As the IT consultant to the prime minister, could you tell us about the Government of Nepal’s vision for digital transformation, including but not limited to the Digital Nepal Framework, given the context of rural Nepal where not everyone has smartphones and access to the internet?
From the get go, the prime minister has embraced the slogan of ‘Prosperous Nepal, Happy Nepalis’. The question of a prosperous Nepal is linked with physical infrastructure. For happy Nepalis, we need to think about utilising the resources we have and easing access to public service. The prime minister has made it clear that tech-friendly public service will help citizens. In order to advance this agenda, the prime minister appointed an information technology advisor and digitised his Cabinet.
Believing that working in fragments won’t amount to much, we have come up with the Digital Nepal Framework. After deep discussions with all stakeholders, we have defined eight areas and 80 different initiatives. We have also readied a high-level document on how to transform public service using info-tech within a few years. We were affected by Covid-19 while implementing the framework but if we look at the time before the pandemic struck, the government has been approaching info-tech from three angles.
First, the government has formulated a policy to promote local IT companies, industries and human resource so as to ease the lifestyles of the people. Under this, we have a policy to discourage foreign software if there’s an alternative in the local market.
Another aspect is to make all of the government’s services tech-friendly. But there’s a gap between what we and the government call ‘tech-friendly’. Previously, the norm was to lead government offices to automation and make work inside the offices tech-friendly, but this was not helping service seekers, however easy it may have been for government employees. So now, we are designing a ‘Nagarik’ app so that all the government services are centralised. We expect that the app will solve nearly 50 percent of problems in government service.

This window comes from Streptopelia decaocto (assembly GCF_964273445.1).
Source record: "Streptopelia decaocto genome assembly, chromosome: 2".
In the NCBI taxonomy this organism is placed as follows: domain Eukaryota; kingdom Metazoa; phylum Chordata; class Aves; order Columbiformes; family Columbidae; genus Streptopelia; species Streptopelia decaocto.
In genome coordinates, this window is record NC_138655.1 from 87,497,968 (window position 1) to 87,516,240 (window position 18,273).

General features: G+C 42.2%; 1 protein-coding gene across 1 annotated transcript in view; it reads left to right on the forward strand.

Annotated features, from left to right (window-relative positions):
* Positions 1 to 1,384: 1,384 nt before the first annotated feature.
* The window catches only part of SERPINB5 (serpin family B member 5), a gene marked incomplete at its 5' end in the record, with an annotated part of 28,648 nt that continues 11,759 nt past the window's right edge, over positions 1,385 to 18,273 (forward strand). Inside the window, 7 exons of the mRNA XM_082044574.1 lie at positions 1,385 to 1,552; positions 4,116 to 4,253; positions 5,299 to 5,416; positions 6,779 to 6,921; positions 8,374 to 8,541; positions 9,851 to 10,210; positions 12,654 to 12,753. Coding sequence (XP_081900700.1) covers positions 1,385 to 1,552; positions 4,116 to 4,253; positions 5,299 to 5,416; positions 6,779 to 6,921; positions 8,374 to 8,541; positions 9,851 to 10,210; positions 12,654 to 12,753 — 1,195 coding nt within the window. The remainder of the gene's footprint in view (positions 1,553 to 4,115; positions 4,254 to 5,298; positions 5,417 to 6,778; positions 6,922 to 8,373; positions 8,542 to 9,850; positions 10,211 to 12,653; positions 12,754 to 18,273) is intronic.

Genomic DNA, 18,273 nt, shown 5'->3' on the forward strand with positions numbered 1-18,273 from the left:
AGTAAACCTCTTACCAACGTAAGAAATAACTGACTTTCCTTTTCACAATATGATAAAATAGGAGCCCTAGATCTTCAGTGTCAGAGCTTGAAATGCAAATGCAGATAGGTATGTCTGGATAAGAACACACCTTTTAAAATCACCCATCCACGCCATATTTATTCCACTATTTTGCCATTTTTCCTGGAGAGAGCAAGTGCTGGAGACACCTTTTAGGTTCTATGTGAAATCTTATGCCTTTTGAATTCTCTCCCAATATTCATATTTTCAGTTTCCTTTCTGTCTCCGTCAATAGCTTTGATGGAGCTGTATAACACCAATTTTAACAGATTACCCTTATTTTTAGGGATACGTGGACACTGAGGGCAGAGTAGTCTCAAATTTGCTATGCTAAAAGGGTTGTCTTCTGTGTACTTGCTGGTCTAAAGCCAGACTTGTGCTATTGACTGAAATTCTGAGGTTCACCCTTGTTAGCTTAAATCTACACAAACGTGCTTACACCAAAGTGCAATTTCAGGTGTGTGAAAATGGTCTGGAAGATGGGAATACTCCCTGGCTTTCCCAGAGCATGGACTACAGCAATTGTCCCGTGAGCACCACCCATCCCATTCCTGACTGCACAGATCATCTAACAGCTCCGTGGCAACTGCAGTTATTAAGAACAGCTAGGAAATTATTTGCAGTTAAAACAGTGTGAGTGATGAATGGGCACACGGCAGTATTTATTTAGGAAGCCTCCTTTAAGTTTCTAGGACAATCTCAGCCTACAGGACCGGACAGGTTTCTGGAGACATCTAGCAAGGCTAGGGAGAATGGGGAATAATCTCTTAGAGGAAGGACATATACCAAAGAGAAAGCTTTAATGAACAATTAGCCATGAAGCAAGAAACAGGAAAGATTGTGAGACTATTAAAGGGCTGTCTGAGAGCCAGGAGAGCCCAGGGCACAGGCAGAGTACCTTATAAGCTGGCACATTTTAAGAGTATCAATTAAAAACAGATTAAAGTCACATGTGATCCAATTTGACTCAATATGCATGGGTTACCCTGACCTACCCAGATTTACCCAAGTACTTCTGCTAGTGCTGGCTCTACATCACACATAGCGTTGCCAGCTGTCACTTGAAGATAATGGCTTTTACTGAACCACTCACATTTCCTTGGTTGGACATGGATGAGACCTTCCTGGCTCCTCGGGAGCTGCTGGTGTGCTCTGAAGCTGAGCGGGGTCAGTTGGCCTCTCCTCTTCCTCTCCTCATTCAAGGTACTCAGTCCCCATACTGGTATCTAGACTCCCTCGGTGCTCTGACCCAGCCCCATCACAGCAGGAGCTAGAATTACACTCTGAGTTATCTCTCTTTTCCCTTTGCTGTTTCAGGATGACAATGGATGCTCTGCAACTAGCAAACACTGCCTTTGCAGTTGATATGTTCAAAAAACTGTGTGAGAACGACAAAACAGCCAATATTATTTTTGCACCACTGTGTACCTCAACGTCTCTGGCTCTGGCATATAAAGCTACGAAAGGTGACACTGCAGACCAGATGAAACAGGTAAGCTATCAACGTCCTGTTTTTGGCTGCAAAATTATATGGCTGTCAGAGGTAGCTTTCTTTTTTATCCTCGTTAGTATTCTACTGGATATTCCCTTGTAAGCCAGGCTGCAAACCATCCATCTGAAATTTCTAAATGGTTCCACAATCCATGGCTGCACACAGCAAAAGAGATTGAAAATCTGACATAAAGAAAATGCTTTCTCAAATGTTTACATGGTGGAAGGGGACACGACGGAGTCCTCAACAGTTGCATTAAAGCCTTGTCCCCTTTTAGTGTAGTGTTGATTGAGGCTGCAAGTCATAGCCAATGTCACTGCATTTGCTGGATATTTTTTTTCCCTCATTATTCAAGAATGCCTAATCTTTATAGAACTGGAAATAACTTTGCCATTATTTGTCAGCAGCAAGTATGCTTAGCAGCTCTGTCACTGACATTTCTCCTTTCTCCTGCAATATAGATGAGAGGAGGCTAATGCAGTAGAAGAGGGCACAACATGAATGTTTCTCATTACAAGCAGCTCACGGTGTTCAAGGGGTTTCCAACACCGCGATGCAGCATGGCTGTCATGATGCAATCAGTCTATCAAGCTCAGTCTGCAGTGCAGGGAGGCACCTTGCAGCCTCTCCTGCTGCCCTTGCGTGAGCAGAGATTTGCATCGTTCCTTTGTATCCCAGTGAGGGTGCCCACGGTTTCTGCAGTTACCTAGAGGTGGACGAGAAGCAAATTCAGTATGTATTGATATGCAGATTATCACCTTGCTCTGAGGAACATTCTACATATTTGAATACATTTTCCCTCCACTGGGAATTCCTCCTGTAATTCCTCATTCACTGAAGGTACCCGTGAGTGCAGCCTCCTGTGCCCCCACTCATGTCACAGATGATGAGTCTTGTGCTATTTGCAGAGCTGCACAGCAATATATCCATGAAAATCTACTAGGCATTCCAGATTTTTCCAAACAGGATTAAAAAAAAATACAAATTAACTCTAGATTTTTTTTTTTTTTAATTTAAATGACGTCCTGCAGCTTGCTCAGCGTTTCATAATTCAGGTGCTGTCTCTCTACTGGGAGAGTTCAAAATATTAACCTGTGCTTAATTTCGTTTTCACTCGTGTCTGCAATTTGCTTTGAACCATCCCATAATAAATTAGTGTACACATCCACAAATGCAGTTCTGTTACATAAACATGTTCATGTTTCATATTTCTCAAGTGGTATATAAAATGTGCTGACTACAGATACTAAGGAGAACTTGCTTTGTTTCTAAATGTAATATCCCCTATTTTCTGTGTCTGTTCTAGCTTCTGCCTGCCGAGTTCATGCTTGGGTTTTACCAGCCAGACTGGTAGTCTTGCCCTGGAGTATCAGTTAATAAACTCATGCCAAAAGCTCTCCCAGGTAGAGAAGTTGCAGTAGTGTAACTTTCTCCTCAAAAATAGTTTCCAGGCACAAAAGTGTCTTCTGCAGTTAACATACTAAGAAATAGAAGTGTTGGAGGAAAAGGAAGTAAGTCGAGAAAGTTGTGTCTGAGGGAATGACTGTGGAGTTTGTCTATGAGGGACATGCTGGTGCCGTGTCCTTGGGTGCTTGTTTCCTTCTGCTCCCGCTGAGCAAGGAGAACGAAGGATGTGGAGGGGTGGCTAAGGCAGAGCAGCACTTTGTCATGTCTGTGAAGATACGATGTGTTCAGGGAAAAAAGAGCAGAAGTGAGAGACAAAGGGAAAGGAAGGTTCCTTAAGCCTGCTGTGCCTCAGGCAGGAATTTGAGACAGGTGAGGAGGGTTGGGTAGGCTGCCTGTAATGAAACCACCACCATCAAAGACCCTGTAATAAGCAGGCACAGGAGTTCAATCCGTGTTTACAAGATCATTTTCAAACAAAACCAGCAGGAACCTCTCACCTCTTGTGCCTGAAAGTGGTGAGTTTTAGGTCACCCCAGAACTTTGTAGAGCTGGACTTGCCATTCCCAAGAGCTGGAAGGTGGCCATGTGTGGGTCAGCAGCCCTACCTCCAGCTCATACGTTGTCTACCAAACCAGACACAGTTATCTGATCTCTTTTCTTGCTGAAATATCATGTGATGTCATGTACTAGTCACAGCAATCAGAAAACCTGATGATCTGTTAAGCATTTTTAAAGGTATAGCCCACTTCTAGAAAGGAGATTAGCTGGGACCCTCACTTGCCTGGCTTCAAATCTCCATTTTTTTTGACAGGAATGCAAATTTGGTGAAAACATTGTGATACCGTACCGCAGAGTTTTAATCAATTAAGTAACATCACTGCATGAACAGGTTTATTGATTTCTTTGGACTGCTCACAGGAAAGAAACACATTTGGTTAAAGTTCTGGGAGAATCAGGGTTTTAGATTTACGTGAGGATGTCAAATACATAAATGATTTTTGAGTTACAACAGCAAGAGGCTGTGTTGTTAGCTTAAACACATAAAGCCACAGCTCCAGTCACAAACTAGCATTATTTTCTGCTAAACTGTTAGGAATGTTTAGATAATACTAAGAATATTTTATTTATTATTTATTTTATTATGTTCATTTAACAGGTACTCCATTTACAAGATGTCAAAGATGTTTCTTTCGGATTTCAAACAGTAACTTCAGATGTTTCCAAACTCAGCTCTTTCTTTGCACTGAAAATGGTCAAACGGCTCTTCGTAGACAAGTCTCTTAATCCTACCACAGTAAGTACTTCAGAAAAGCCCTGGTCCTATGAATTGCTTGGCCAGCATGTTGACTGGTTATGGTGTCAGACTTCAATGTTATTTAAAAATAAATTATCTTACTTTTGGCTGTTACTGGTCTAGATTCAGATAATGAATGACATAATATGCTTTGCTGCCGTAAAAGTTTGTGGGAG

The third aspect concerns promoting Nepali info-tech companies globally. India is famous for its outsourcing, the Philippines for its BPO work, and if any big company wants to open a branch in Asia, Singapore is their first choice. So we too are trying to take our info-tech sector to the global stage.
But in order to really make the country tech-friendly, infrastructure is essential. First comes physical infrastructure, which is being implemented by the Nepal Telecommunications Authority. Telecom service providers deposit two percent of their annual income to the Authority’s Rural Telecom Development Fund. The Authority then utilizes the fund to expand physical infrastructure across the country. The Authority has also requested Nepal Telecom and Ncell, two of the country’s leading mobile service providers, to provide 4G services to places where establishing physical infrastructure would be difficult. As of now, over 76 percent of the country’s population has access to the internet. The government is working to expand this number further and making info-tech services accessible to all.
The pandemic has only increased the importance of IT. How has the government used this opportunity?
The answer to this question lies in this year’s budget and the government’s policy and programmes. Both documents state the government’s aim to turn certain areas tech-friendly within a certain time frame. The government is working towards changing the modalities of businesses affected by the pandemic by turning them into info-tech friendly enterprises. Moreover, the government is also working to reduce the cost of IT services.